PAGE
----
Mission Type: Lander
Launch Vehicle: Atlas-Centaur (AC-12 / Atlas D no. 292 / Centaur D)
Launch Site: Eastern Test Range / launch complex 36B, Cape Canaveral, USA
NASA Center: Jet Propulsion Laboratory
Spacecraft Mass: About 1,000 kg at launch; 300 kg at landing.
Spacecraft Instruments: 1) imaging system and 2) surface sampler
Spacecraft Dimensions: About 3 m tall; 3 footpads each extended 4.3 m from the center of the spacecraft
Spacecraft Power: Solar cells, rechargeable silver-zinc batteries
Maximum Power: 85 watts
Total Cost: The entire Surveyor program of seven spacecraft cost about $469 million.
Deep Space Chronicle: A Chronology of Deep Space and Planetary Probes 1958-2000, Monographs in Aerospace History No. 24, by Asif A. Siddiqi
National Space Science Data Center, http://nssdc.gsfc.nasa.gov/
Solar System Log by Andrew Wilson, published 1987 by Jane's Publishing Co. Ltd.
Surveyor 3 was the third engineering flight of the series; for the first time, it carried a soil-sampling instrument (the Soil Mechanics Surface Sampler) that could reach up to 1.5 meters from the lander and dig up to 0.5 meters deep. Unlike the previous Surveyors, Surveyor 3 began its mission from parking orbit around Earth with a burn from the Centaur upper stage, now capable of multiple firings. Although the landing radar cut out prematurely, basic inertial control ensured that Surveyor 3 landed on the lunar surface with minimal vertical velocity at 00:04:17 UT on 20 April 1967 in the southeastern region of Oceanus Procellarum, at 2°56' north latitude and 23°20' west longitude. A fairly strong sideways motion made the lander hop twice before coming to a standstill.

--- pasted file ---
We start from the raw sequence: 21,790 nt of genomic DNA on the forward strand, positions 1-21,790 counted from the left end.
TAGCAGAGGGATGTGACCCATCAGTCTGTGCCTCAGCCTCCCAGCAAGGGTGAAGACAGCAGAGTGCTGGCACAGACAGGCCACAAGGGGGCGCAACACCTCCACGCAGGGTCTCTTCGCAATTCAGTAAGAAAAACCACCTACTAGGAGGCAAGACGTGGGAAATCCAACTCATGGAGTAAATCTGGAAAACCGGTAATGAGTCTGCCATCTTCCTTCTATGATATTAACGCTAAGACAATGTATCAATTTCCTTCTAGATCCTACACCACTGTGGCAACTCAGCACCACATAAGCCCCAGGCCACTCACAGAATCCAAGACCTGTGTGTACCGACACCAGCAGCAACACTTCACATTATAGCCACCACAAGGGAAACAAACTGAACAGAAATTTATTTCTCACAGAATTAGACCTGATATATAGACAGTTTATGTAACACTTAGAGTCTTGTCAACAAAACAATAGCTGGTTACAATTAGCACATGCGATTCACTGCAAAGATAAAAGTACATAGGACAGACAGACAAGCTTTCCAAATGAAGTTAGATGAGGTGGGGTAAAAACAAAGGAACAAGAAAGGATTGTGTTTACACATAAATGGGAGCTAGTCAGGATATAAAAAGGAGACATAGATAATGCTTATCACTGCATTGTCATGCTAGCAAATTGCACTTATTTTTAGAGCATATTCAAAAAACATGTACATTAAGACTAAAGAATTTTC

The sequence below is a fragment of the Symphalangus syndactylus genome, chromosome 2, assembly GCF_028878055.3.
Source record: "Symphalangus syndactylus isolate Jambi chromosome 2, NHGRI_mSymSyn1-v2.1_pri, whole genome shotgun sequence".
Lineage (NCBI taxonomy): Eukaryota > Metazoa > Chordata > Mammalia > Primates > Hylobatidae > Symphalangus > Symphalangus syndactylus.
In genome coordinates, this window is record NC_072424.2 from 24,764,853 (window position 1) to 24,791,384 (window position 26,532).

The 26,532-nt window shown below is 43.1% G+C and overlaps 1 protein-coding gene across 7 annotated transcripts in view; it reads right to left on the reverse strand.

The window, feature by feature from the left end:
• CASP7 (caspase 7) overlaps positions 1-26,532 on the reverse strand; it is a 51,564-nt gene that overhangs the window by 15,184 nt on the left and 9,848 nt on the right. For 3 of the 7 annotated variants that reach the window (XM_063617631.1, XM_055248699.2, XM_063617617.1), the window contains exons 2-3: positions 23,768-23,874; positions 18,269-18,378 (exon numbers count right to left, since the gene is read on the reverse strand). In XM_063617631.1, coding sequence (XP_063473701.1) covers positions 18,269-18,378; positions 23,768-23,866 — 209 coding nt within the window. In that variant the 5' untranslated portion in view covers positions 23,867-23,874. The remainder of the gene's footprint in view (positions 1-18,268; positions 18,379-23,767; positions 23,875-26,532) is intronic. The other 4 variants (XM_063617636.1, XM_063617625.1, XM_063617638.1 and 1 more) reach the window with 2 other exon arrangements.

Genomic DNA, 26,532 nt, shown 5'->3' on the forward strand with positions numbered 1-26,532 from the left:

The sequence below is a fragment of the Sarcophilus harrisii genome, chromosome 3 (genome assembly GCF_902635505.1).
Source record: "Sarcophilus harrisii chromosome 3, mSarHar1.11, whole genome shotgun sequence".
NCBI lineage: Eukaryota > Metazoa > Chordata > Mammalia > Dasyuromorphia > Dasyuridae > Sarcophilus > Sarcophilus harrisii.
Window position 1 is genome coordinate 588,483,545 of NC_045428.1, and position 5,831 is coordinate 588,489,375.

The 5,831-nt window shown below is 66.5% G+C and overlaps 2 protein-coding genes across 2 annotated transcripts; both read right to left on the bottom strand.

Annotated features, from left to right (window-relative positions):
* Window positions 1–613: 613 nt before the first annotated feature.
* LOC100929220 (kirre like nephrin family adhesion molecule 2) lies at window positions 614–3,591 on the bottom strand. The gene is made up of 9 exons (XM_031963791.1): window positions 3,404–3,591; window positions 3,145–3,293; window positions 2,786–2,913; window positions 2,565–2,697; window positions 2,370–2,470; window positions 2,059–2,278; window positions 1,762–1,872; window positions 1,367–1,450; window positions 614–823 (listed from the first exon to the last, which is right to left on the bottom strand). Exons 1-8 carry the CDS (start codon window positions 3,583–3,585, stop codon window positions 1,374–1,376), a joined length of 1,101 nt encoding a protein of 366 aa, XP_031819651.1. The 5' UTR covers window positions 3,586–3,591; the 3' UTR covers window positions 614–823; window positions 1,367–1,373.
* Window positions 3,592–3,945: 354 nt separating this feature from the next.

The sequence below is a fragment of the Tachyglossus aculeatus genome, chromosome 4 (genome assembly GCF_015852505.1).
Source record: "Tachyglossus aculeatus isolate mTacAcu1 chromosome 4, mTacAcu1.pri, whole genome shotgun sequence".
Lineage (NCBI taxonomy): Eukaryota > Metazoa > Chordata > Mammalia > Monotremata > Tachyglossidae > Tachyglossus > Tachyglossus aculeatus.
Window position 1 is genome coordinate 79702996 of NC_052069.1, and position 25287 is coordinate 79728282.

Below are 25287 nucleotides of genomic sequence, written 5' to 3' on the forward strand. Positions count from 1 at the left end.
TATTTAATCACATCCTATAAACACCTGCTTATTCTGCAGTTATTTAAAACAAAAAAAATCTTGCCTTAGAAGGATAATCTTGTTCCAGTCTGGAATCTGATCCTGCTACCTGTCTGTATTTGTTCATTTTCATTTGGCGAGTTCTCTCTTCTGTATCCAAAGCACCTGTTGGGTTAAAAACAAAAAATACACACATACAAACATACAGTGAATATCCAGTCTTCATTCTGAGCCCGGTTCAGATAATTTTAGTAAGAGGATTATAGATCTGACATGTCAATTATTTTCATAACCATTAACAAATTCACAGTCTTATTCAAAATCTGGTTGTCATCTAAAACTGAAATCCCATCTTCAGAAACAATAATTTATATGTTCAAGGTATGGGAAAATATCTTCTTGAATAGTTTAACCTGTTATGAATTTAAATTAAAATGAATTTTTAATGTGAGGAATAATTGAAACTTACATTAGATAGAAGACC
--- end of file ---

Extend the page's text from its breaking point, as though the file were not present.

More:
Less than an hour after landing, the spacecraft began transmitting the first of 6,326 TV pictures of the surrounding areas. The most exciting experiment of the mission was the deployment of the remote scooper arm, which, via commands from Earth, dug four trenches and performed four bearing tests and thirteen impact tests. Based on these experiments, scientists concluded that lunar soil had a consistency similar to wet sand, with a bearing strength of 0.7 kilograms per square centimeter-solid enough for an Apollo Lunar Module (LM). Last contact was made on 4 May 1967, two days after the lunar night began.
More than two years later, Apollo 12 astronauts Charles Conrad, Jr., and Alan L. Bean landed the Intrepid LM near the inactive Surveyor 3 lander on 18 November 1969. The astronauts recovered parts from Surveyor 3, including the soil scoop and camera system, to allow scientists to evaluate the effects of nearly two and one-half years of exposure on the Moon's surface.